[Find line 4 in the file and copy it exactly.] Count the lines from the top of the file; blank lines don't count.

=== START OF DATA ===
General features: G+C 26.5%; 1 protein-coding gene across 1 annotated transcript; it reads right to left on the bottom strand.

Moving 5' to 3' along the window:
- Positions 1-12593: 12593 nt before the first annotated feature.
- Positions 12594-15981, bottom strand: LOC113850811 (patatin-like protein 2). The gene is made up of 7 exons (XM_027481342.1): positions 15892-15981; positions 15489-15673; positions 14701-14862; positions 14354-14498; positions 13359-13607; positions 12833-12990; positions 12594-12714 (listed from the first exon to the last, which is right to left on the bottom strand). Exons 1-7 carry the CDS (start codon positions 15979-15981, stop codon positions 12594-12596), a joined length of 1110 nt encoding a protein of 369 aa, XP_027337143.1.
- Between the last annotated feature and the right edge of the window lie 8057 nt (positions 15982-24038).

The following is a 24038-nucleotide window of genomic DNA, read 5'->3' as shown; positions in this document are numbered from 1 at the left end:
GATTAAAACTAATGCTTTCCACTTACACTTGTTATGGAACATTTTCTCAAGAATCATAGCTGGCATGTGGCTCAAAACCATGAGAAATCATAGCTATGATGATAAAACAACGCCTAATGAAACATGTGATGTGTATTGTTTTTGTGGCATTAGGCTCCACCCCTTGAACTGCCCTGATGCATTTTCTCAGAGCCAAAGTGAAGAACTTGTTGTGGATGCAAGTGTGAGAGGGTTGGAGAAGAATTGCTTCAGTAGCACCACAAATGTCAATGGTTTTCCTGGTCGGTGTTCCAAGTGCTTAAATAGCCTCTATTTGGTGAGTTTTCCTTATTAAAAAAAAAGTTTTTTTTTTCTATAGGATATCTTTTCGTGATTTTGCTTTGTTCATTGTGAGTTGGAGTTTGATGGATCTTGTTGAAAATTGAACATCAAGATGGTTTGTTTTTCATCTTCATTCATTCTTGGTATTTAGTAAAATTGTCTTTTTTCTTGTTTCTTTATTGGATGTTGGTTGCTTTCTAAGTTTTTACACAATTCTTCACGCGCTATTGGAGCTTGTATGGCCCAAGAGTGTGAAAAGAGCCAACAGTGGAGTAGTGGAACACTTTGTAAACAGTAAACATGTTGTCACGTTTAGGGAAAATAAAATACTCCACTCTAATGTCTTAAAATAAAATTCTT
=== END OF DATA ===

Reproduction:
- Positions 12594-15981, bottom strand: LOC113850811 (patatin-like protein 2). The gene is made up of 7 exons (XM_027481342.1): positions 15892-15981; positions 15489-15673; positions 14701-14862; positions 14354-14498; positions 13359-13607; positions 12833-12990; positions 12594-12714 (listed from the first exon to the last, which is right to left on the bottom strand). Exons 1-7 carry the CDS (start codon positions 15979-15981, stop codon positions 12594-12596), a joined length of 1110 nt encoding a protein of 369 aa, XP_027337143.1.